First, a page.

LYON: According to all the VA doctors and according to physical therapists and orthopedics at the VA, I'm 100 percent, and there is nothing currently wrong with my ankle.

O'BRIEN: They claim an MRI has shown something called osteochondritis dissecans. What's that?

LYON: It's like arthritis in the ankle, and what happened was, the radiologist saw something on the MRI. It was just a low area of signal, and he speculated that it could possibly be osteochondritis dissecans, but there is nothing definite. I asked my orthopedics doctor to elaborate on it, and that's when she wrote a clinical note saying clinical findings do not support the MRI, and the patient may participate in any activity as tolerated.

O'BRIEN: You've been in physical therapy for your ankle on and off for a year and a half or so. How is it going? Do you feel like you're completely cured?

LYON: I was actually in physical therapy for three weeks in July, and that's the only time that I was in physical therapy. And yes, after physical therapy, I do feel as though I was completely cured.

O'BRIEN: So I was surprised to see that the military said you're perfectly fine to return combat if you wanted to.

LYON: Yes, definitely ready to go if my unit is called up.

O'BRIEN: So you must find this position you're in now very baffling. You are fine to serve the country and fight in a war, but you can't deliver the mail?

LYON: That's what I am being told, yes.

O'BRIEN: You must be incredibly frustrated. I know you've turned to others for help, including one of your congressmen. Tell me about that.

LYON: I did. After I turned in my second appeal, I did call my congressman to say, to let him know what was going on exactly. I gave him all the documents that I had. I gave him all the medical files that I had, and Mr. Greeley, who works with Congressman Higgins, looked it over, and pretty much said he's also baffled. According to what I'm reading from my medical documents I'm fine, and he's helped me out immensely since there.

O'BRIEN: This is what the U.S. Postal Service has said, "In this case, the medical records support the waxing and waning of pain from June 2004 to the present time." That's where I'm getting the 18-month time period from. "It's unlikely," they go on to say, "that the condition has suddenly resolved itself."

Some people would say, well from a business perspective, maybe you don't want to hire someone with a chronic ankle pain, that could have been more serious that might have been pulled up in one MRI. Would you -- do you buy that explanation?

LYON: No. I have explained to them that, like I said, the ankle injury occurred in July of '04. I had a cast on for two weeks. They took the cast off, and then I finished my tour of duty in Iraq until I was wounded on January 4th. The constant wailing and waning for the 14 months that I said, I explained to them,. for eight months after that, until March 11th, I was in Iraq, or else I was on active duty, and there is no physical therapist in Iraq. So basically, as soon as I returned home to Buffalo, I went to the VA and had it taken care of.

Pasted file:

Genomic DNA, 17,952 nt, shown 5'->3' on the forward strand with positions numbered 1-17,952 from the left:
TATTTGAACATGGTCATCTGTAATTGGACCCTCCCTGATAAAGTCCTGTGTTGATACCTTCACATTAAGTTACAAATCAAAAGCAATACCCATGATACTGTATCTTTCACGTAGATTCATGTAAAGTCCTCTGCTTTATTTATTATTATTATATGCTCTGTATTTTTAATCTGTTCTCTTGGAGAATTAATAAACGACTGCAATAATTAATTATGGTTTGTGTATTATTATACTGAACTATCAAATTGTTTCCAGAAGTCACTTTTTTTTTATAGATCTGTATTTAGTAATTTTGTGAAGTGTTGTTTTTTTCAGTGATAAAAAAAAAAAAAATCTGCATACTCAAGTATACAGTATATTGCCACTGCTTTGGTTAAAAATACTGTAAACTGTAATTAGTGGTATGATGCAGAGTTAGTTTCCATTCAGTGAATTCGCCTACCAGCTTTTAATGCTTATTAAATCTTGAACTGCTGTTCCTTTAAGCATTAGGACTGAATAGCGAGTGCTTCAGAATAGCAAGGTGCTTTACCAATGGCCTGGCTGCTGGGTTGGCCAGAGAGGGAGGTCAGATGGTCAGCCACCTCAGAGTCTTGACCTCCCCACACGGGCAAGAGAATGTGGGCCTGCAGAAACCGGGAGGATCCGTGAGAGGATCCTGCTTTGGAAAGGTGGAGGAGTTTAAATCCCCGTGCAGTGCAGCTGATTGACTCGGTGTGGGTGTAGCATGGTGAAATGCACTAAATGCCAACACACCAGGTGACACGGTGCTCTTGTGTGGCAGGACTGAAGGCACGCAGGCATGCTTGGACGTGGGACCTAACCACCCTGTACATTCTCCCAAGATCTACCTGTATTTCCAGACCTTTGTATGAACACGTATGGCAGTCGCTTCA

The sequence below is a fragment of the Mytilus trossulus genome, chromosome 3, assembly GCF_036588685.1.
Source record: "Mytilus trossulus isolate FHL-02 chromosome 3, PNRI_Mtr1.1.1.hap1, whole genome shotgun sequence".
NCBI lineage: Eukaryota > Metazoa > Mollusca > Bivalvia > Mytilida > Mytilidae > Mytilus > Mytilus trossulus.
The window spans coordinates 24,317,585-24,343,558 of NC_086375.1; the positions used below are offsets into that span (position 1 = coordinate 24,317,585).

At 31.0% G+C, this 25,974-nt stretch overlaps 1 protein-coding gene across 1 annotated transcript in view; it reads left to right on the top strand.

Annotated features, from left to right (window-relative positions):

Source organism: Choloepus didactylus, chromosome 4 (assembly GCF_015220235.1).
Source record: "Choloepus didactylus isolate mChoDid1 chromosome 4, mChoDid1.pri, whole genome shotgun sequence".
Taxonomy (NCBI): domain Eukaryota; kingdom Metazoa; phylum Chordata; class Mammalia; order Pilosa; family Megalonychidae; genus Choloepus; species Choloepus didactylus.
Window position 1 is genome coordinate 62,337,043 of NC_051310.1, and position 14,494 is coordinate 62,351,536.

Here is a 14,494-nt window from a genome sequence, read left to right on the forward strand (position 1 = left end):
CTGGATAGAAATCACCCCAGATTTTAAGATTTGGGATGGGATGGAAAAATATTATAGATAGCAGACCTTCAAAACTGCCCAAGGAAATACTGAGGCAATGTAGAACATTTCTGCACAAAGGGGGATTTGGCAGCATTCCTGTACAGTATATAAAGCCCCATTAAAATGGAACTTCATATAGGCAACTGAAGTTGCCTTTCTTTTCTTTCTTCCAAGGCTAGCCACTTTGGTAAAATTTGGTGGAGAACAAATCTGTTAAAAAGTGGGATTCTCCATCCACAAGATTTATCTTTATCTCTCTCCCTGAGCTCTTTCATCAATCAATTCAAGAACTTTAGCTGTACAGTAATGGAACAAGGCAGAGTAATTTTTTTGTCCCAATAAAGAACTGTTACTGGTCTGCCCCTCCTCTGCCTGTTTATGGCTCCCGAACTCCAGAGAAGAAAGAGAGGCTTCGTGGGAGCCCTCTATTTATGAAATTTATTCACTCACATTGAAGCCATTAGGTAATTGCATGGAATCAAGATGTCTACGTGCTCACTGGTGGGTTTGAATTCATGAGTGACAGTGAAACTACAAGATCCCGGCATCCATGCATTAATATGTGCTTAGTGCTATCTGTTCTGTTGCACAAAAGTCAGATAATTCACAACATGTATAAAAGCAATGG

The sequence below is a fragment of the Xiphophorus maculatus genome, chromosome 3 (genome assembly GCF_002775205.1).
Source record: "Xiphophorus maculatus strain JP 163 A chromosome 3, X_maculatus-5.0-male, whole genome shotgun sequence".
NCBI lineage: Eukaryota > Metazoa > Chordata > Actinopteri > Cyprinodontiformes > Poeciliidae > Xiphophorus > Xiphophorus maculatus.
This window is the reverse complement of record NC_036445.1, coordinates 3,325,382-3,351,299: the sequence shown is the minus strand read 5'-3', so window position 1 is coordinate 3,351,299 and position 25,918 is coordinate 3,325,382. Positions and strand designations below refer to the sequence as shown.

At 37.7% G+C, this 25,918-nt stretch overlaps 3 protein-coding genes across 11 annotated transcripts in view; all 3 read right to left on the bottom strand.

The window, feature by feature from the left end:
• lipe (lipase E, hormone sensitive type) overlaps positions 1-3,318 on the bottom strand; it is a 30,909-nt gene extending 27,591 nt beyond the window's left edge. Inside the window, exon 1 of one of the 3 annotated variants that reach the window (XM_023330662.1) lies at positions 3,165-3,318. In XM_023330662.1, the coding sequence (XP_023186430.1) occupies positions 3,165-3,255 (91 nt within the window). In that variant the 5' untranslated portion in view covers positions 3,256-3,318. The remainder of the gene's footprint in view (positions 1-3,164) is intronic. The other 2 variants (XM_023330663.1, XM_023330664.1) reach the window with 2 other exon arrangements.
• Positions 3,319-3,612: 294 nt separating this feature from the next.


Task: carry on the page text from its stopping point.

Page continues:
O'BRIEN: Any chance you think you're going to get this job?

LYON: I hope so. Everybody I talked to said that as far as veterans are concerned, it is a fabulous job, and I have been receiving many phone calls from veterans, saying that they are also in a similar situation. Apparently this is happening to a lot more people than I have thought.

O'BRIEN: Really? Wow. Well, we wish you luck in getting the job that I know you'd really like to have. Sergeant Jason Lyon, thanks for talking with us this morning. Appreciate it.

LYON: It's my pleasure, thank you.

ROBERTS: In Milwaukee, police and volunteers are conducting a massive search for two young boys who have been missing since Sunday. We get more on that storm now from CNN's Jonathan Freed.


JONATHAN FREED, CNN CORRESPONDENT (voice-over): Suburban Milwaukee is being turned upside down. Police are looking for any sign of two children, close friends. Eleven-year-old Purvis Virginia Parker and 12-year Quadrevion Henning. They call him "Dre." Both missing since Sunday afternoon. They days period Sunday afternoon without a trace.

GARRY HENNING, QUADREVION'S GRANDFATHER: I slept in his bed. That's my boy. I slept in his bed. That's my boy. I just want him home. Tearing his grandmother's heart out. FREED: When children are reported missing you often hear family and friends saying they're good kids who never get into trouble. In this case, Dre Henning's grandfather says he's got the documentation to prove it.

HENNING: This is a kid that had high academics. This is a kid, homework.

QUENTIN HENNING, QUADREVION'S FATHER: He's a yes, sir, no, sir. He's got that Southern hospitality. He's real good kid.

FREED: Dre and Purvis were last seen around 3:00 p.m. on Sunday, heading to a playground at a nearby school. The families called police when they weren't home after dark.

UNIDENTIFIED FEMALE: I hold onto this, because when I hold onto this, I know he's coming home.